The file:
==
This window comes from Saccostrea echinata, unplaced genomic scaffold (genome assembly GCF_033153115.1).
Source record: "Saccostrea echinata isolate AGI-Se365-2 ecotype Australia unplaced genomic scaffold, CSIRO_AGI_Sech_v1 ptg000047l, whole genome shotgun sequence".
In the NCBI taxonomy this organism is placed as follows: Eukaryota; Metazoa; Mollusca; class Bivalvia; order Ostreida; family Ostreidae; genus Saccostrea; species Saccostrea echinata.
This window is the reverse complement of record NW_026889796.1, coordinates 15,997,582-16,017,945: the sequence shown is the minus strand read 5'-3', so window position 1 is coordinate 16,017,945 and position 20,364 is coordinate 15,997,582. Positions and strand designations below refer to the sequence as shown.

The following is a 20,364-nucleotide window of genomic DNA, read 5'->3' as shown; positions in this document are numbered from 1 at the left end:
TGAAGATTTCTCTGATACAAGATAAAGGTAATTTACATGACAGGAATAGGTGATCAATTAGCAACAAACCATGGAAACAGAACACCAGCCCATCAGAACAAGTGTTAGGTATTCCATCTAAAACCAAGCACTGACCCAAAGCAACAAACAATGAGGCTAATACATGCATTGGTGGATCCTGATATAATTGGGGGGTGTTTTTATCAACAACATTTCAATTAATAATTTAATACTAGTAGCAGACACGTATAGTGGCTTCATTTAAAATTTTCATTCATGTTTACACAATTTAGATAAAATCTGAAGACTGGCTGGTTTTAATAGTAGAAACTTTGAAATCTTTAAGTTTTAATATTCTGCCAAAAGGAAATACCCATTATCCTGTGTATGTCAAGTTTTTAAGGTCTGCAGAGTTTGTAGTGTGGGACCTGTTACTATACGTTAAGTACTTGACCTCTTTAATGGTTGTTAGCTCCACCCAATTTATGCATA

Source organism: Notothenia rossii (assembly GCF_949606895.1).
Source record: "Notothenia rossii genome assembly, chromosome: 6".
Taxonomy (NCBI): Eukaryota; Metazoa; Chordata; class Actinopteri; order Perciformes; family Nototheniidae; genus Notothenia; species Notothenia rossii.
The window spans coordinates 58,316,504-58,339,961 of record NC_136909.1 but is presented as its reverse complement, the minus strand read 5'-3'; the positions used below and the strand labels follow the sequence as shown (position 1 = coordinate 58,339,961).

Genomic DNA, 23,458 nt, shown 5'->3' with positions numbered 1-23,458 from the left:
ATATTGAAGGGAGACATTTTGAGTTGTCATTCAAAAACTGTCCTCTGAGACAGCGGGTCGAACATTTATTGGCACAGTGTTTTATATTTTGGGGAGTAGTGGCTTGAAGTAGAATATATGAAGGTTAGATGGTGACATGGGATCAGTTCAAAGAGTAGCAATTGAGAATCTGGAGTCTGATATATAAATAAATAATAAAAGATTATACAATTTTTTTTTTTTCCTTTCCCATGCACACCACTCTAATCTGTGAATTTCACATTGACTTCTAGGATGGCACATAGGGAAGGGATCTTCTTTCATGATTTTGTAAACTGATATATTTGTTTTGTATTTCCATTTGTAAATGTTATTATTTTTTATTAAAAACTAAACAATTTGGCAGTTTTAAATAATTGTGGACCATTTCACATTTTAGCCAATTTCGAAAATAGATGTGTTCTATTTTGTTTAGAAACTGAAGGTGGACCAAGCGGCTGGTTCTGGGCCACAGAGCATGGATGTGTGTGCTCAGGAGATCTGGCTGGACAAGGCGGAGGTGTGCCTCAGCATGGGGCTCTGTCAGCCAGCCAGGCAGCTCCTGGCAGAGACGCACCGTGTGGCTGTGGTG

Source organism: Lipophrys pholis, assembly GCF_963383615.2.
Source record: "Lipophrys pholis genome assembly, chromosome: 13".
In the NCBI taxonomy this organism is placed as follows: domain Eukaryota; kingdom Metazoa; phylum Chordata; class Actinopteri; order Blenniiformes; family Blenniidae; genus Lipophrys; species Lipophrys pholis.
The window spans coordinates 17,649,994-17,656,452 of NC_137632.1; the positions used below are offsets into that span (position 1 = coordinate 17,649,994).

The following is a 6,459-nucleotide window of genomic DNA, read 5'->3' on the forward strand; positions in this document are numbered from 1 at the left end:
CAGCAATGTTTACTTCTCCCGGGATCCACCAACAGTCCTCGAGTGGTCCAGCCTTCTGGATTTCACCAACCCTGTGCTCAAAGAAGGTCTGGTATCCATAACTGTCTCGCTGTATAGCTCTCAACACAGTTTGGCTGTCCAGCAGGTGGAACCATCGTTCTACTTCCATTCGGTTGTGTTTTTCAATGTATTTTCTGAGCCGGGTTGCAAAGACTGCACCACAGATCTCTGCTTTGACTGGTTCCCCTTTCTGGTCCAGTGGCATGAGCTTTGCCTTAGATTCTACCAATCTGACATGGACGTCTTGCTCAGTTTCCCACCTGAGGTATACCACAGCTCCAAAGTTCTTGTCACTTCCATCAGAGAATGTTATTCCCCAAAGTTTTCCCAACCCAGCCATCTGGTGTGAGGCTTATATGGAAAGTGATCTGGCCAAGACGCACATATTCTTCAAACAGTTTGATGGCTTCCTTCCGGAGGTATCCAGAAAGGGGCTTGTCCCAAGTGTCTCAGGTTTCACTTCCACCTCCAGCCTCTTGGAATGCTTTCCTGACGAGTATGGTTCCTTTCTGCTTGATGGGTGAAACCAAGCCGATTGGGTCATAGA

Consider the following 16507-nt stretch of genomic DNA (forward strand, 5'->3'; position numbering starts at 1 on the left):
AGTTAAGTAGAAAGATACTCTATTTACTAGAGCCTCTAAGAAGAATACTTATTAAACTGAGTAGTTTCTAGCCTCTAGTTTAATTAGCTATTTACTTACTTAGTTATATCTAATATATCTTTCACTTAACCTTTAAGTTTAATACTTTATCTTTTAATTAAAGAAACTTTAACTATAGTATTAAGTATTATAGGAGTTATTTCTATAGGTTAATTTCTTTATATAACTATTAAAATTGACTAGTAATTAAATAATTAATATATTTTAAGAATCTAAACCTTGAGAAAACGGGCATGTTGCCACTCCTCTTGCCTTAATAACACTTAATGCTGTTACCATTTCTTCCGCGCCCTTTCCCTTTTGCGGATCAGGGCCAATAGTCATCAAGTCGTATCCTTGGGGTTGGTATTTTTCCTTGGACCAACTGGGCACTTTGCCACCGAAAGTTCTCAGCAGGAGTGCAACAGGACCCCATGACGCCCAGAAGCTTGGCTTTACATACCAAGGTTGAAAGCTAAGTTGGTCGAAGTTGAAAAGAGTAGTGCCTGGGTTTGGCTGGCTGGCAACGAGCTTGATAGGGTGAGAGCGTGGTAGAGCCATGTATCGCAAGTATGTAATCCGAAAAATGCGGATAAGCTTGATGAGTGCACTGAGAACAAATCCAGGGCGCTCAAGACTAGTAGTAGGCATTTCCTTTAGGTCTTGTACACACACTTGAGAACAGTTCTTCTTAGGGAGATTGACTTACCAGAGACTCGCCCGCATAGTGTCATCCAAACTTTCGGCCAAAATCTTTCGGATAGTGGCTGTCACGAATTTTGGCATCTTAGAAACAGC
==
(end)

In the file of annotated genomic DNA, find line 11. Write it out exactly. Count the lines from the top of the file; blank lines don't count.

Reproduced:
Genomic DNA, 23,458 nt, shown 5'->3' with positions numbered 1-23,458 from the left: